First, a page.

Caveat Vendor

Call (and Record) Me, Maybe: Dismissal of Call-Recording Class Action May Signal Reduced Liability for Service Providers
One of the formalities of many customer service calls is the prerecorded line now engrained in our heads: “This call may be monitored or recorded for quality assurance purposes.” The purpose underlying the business practice (known as “service-observing”) is obvious: call centers want to be able to monitor and/or record calls to help train their employees. The purpose behind the disclosure, however, is legal: while most states allow telephone calls to be recorded with the consent of one party to the call, twelve states require the consent of all parties.
Cell Phones Are Not Like Pockets, Says SCOTUS
The Supreme Court this week continued its foray into the implications of technology for the Fourth Amendment with a unanimous ruling that the government generally requires a warrant before it can search a cellphone seized in the course of an arrest.
Warrantless Cell Tracking Won’t Work . . . At Least Not in the Eleventh Circuit
The Eleventh Circuit, in a decision earlier this week, held that subscribers have a reasonable expectation of privacy in historical cell site location information such that obtaining that data without a warrant violates the Fourth Amendment.
Supreme Court OKs Lanham Act for Food Labeling, Despite FDCA
Recent years have seen an explosion in food-based litigation. Although most of the litigation has been brought by consumers, on Thursday the Supreme Court opened the door to more litigation among competitors when it ruled that POM Wonderful’s Lanham Act challenge against Cola-Cola was not precluded by the Food Drug and Cosmetic Act (FDCA).
Overseas Data Not Safe from U.S. Government Search Warrant Power
In a decision last week, U.S. Magistrate Judge James C. Francis IV in the Southern District of New York became the first to hold that the U.S. Government can obtain user data stored outside the United States through search warrants.
POM Decertification Wonderful for Class Defendants, Not So Sweet for Plaintiffs
As most pomegranate aficionados no doubt are aware, pomegranates sometimes can be sweet and sometimes a bit tangy. Well, for present and future class defendants in consumer products advertising litigation, POM Wonderful likely is tasting fairly sweet.
FTC Data Security Case Moves Forward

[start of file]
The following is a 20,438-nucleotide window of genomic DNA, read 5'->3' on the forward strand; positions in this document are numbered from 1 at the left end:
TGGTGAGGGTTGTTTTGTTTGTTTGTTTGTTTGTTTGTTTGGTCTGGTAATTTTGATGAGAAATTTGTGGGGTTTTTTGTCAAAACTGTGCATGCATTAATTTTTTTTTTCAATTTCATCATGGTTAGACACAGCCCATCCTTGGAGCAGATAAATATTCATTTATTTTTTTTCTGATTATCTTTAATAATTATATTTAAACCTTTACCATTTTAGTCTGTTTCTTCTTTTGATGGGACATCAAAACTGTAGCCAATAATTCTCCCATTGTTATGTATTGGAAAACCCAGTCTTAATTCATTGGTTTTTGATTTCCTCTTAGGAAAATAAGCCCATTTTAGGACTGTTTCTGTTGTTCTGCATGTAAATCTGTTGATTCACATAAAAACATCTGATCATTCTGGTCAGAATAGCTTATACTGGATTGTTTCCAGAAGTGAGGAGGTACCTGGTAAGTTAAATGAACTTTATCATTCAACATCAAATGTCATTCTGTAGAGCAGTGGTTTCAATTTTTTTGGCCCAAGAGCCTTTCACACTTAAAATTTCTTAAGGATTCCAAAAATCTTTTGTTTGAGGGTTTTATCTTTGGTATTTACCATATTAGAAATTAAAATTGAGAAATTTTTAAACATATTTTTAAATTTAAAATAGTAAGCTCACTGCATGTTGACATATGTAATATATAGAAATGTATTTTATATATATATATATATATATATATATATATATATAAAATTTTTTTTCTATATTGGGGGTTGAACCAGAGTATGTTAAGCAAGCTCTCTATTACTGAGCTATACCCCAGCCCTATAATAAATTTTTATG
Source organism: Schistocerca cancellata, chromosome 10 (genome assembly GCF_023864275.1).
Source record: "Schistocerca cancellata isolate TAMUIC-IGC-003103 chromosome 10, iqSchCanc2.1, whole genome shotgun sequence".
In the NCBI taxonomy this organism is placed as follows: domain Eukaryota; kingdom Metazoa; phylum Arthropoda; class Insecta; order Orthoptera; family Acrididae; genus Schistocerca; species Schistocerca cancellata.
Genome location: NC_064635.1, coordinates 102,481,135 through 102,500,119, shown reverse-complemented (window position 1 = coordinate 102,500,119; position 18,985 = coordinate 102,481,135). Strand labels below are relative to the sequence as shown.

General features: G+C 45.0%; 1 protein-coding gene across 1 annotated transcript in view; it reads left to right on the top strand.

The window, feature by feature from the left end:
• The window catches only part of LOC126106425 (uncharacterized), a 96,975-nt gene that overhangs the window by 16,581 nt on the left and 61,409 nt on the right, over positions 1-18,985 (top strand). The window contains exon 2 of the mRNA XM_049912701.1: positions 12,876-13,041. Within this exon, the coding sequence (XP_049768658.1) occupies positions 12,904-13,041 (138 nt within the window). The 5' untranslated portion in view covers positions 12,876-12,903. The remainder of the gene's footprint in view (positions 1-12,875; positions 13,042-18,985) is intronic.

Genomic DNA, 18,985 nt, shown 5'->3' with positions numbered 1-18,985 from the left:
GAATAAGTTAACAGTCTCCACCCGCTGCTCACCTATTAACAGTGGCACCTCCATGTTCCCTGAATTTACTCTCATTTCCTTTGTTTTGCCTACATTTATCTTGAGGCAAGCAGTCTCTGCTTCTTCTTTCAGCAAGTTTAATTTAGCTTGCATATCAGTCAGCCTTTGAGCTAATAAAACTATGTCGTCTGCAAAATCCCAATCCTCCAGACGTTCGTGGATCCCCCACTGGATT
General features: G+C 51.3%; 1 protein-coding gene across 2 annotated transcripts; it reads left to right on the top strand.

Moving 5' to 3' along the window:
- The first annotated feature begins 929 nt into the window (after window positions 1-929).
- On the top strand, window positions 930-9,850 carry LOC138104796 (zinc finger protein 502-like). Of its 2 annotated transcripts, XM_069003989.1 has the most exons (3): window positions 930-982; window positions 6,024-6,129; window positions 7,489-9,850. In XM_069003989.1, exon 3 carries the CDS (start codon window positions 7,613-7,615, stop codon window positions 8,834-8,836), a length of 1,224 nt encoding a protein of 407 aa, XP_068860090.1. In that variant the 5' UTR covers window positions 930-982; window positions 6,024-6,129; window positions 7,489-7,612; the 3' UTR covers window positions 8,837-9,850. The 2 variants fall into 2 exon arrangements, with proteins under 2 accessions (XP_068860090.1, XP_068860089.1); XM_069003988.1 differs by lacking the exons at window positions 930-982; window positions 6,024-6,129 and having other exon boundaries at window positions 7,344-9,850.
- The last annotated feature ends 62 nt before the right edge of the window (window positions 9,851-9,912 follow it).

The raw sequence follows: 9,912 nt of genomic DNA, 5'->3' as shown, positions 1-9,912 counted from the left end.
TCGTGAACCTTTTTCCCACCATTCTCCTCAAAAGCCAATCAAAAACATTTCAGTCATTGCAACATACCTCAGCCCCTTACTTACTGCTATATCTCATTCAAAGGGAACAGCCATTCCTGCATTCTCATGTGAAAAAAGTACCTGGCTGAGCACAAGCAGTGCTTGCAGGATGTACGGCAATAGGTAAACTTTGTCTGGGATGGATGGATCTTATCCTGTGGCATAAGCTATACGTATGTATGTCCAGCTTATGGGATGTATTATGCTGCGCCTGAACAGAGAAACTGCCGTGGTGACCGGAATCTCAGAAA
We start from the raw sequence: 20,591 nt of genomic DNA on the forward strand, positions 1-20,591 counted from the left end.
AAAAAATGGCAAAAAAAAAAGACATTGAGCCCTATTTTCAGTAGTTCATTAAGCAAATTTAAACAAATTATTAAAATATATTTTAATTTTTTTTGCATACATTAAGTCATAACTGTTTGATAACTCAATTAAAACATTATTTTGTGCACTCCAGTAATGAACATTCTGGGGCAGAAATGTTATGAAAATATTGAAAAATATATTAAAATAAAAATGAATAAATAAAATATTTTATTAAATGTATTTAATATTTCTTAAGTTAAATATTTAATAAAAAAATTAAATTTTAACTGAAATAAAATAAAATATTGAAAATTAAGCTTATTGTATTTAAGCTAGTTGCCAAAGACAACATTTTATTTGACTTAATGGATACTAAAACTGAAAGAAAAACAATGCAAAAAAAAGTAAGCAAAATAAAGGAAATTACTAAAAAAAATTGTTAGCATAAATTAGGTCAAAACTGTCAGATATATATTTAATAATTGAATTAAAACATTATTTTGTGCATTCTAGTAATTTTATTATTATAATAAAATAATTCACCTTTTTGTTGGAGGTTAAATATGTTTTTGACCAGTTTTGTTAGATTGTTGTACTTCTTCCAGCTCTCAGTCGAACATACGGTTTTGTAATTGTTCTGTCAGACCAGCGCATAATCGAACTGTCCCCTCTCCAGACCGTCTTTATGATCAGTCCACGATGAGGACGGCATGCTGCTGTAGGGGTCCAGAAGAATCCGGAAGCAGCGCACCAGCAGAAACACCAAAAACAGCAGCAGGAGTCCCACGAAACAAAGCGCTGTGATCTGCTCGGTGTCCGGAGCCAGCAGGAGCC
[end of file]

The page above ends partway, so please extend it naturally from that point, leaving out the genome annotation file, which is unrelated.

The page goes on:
In a much-anticipated decision earlier this week, the U.S. District Court for the District of New Jersey affirmed the Federal Trade Commission’s authority to pursue data security concerns as unfair trade practices even in the absence of regulations setting out substantive security requirements. Check out our Stay Current for more information on the case and its holding.
Shades of Gray – Broad Definition of “Consent” Creates Formidable Obstacle to Privacy Class Claims
The Electronic Communications Privacy Act (“ECPA”) is a regular source of attention from plaintiff counsel eager to ground causes of action in the antiquated statute. As we have written, those efforts in recent years appear to have been gaining some traction.
All You Need Is… Harm? SCOTUS Denies Cert To Eighth Circuit Opinion on Article III Standing
Not everyone can be heard in federal court. The gatekeeping function of Article III’s “injury-in-fact” requirement – which mandates that a plaintiff have suffered an ‘injury’ that is actual and concrete – is a well-established hurdle for plaintiffs seeking to get a foot in the door in federal court. This requirement, referred to as “standing,” can be particularly difficult for plaintiffs to meet in privacy cases, where they may struggle to articulate traditional economic or physical harm.
“Expectorating” the Shell Doesn’t Spit Out the Liability
Every once in a while you can envision a judge smiling as he writes an opinion – either because the facts are interesting or because the issues provide an opportunity to spin a phrase that is just too good to pass up. Judge Silverman’s decision yesterday for the Ninth Circuit in Lilly v. ConAgra Foods, Inc., Case No. 12-55921, is one of those opinions.
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